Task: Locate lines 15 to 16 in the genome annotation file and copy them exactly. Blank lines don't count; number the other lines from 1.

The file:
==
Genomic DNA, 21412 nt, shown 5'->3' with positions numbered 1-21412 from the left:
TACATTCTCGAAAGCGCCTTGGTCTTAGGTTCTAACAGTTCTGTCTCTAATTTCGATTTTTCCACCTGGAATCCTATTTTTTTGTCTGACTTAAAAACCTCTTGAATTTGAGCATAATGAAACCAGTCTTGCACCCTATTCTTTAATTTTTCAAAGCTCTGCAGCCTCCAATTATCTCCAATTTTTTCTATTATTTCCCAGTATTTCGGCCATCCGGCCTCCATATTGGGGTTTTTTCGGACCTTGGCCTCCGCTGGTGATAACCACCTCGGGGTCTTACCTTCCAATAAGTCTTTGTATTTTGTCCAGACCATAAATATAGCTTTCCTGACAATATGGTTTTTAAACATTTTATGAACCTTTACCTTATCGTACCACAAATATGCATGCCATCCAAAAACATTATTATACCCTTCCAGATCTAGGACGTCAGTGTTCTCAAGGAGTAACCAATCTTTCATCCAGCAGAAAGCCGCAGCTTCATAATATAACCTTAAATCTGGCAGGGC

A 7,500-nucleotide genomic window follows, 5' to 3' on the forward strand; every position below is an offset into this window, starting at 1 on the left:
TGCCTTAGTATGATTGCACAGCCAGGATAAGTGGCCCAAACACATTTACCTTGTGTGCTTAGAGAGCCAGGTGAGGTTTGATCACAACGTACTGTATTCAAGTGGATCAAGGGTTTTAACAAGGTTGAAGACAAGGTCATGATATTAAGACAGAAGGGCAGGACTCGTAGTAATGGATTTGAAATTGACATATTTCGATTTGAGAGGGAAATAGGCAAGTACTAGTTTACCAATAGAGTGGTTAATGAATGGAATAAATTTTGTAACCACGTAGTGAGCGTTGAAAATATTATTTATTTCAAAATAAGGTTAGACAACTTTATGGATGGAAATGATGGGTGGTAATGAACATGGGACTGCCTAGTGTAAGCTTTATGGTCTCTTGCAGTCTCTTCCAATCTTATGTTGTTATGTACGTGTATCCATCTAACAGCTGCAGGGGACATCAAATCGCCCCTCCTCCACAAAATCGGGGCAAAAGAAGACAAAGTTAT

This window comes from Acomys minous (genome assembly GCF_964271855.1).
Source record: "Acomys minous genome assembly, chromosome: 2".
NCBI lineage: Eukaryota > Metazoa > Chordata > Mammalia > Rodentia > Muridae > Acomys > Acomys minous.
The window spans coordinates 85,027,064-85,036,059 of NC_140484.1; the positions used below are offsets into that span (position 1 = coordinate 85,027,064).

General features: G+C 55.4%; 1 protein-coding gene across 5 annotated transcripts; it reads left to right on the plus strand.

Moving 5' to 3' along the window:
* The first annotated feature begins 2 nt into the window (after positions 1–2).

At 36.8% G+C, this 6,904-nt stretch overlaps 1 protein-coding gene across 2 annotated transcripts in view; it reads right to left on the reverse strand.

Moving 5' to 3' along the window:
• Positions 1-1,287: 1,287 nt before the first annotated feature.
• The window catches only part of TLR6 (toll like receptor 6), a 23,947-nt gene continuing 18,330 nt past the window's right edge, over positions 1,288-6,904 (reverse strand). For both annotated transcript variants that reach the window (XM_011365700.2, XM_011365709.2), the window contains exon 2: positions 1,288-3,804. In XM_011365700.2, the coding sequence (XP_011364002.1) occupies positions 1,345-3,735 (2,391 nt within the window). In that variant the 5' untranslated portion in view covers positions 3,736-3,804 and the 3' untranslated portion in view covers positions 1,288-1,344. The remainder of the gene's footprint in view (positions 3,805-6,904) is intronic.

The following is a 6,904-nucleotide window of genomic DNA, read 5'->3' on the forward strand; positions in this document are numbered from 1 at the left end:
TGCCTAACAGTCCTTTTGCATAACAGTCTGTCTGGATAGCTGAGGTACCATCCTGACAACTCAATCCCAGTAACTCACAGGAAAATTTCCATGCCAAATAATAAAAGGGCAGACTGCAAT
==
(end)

• The window catches only part of TLR6 (toll like receptor 6), a 23,947-nt gene continuing 18,330 nt past the window's right edge, over positions 1,288-6,904 (reverse strand). For both annotated transcript variants that reach the window (XM_011365700.2, XM_011365709.2), the window contains exon 2: positions 1,288-3,804. In XM_011365700.2, the coding sequence (XP_011364002.1) occupies positions 1,345-3,735 (2,391 nt within the window). In that variant the 5' untranslated portion in view covers positions 3,736-3,804 and the 3' untranslated portion in view covers positions 1,288-1,344. The remainder of the gene's footprint in view (positions 3,805-6,904) is intronic.

The following is a 6,904-nucleotide window of genomic DNA, read 5'->3' on the forward strand; positions in this document are numbered from 1 at the left end: